Blown-in Cellulose Insulation in a lathe and plaster wall

Submitted by Jeff Buster on Wed, 11/10/2010 - 17:33.
blown-in-cellulose-in-lathe.jpg

When replacing a double hung cast iron counter weighted window recently I had occasion to open up the exterior wall in an area where I had previously installed blown-in cellulose insulation.  

 
 Because the new window was larger than the old window a longer header was necessary so I had to cut open the stud cavity next to the existing window.  The frame of the old window is at the lower right hand of the image.  The new 2x4 stud on the left hand side is screwed to the plaster wall to act as a guide for the saw to cut the lathe.
 
The image  shows how completely and compactly the blown-in gray cellulose insulation filled the 4 inch thick void between the outer wall sheathing and the inner wall lathe and plaster.   
 
There are very few jobs I have done that when I completed them, and I looked back at them, that I couldn’t see a way to have improved the job.   When the wall was opened up on this job I was very impressed with the extremely thorough and even placement of the blown in insulation.   The placement isn’t the result of any particular expertise, but because of the blown-in method. 
 
With the blown-in method of insulating a wall, a 4 inch diameter hose is connected to a blower/insulation feeder.   One manufacturer of blowers is Air Force. You can see the blue machine on Google images here.
 
Because there is a large volume of air blown into the wall cavity along with the air entrained cellulose, the cavity becomes slightly pressurized.   Every air “leak” in the cavity is plugged as cellulose is pushed to the leak.   
 
Unlike insulating with fiberglass bats,  the blown-in cellulose fiber void filling process is self – perfecting. The very fine dust in the cellulose is pushed by the pressurized air flow into the smallest cracks in the exterior wood sheathing and in the plaster.    The result is an insulated wall cavity with no insulation voids and very little through wall air leakage.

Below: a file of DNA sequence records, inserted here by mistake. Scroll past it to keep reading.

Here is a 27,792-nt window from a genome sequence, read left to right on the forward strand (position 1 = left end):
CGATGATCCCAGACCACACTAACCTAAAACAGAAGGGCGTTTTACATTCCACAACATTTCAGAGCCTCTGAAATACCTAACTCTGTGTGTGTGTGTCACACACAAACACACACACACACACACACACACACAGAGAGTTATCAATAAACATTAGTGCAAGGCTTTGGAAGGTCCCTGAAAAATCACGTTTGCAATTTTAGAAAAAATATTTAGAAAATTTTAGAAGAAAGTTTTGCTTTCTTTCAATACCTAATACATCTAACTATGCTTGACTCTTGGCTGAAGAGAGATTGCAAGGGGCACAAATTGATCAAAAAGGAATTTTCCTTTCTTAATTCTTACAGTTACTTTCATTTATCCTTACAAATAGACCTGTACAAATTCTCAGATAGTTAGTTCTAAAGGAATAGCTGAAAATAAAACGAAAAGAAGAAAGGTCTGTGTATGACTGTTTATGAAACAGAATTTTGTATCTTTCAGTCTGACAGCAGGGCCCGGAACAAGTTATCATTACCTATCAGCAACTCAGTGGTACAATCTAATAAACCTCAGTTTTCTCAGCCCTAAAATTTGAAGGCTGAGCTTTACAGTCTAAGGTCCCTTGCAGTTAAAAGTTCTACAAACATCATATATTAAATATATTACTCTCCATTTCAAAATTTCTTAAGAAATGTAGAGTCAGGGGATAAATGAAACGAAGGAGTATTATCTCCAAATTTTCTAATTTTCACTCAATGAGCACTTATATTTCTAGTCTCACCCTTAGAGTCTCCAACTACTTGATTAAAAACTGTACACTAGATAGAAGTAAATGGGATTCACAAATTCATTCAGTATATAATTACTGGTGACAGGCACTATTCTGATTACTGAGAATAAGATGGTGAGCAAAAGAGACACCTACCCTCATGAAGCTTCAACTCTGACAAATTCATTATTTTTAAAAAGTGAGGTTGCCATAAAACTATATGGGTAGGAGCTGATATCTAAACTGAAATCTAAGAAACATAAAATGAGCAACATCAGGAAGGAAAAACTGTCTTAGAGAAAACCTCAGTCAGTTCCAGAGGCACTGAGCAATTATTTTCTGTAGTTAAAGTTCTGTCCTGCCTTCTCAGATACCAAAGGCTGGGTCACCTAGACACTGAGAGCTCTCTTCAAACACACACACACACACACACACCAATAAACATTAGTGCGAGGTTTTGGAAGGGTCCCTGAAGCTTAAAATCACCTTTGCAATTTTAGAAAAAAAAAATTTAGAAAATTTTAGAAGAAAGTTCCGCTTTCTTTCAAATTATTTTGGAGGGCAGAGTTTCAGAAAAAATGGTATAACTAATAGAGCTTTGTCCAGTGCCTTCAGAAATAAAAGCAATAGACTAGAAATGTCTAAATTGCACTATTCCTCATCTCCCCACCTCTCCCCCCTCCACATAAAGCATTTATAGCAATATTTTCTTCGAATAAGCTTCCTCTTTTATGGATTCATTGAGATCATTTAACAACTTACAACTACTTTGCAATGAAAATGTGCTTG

If you are interested in learning more about how to insulate a house from the inside this article by Bill Van der Meer will be helpful.
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van der meer article

 The van der meer article answered some of my questions that the insulation guys weren't interested in dealing with, particularly why one would drill through old plaster to blow in insulation when the exterior wood trim is easier to plug. Having done a lot of plaster work on my own when I bought the house, I was not happy with letting people drill 4" holes into the walls. Turns out that we did not need this, as the cellulose we had blown in 20 years ago is still doing its' job well. 

Besides the obvious energy conservation benefits, the deadening of outside noise was the first thing that I noticed.  Flame retardants added to the cellulose also gives a little extra benefit. When one thinks of a balloon frame, open spaces between studs, with plaster on one side and exterior trim on the other, it just makes sense to fill the void.

I now have blown in foam on the interior of the old brick  foundation. I am pleasantly surprised in 1) the lack of chemical odor and 2) the effectiveness of dealing out draft. The toes might be toasty for the first winter in many years.